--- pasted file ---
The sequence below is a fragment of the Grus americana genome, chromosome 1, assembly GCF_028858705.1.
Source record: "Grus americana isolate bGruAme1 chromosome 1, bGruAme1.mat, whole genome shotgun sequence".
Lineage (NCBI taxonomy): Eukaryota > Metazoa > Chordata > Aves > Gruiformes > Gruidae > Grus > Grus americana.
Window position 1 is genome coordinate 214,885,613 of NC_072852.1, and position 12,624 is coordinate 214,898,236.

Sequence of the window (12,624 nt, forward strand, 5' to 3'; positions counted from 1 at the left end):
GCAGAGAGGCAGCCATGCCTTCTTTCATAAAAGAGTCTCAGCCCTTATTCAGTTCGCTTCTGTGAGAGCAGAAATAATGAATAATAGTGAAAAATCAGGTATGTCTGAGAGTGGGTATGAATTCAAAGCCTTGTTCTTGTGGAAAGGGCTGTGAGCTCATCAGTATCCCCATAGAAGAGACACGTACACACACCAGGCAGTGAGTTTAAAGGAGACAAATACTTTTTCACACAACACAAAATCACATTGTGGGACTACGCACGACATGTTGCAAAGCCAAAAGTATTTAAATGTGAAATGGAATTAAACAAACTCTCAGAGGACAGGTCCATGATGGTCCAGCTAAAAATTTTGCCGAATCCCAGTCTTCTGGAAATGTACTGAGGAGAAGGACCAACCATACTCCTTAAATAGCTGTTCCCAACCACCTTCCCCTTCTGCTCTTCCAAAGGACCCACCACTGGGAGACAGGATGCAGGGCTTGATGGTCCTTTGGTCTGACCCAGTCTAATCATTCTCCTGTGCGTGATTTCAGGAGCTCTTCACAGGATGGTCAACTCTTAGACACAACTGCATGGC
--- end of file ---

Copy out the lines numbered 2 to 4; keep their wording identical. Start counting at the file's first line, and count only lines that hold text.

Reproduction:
Source record: "Grus americana isolate bGruAme1 chromosome 1, bGruAme1.mat, whole genome shotgun sequence".
Lineage (NCBI taxonomy): Eukaryota > Metazoa > Chordata > Aves > Gruiformes > Gruidae > Grus > Grus americana.
Window position 1 is genome coordinate 214,885,613 of NC_072852.1, and position 12,624 is coordinate 214,898,236.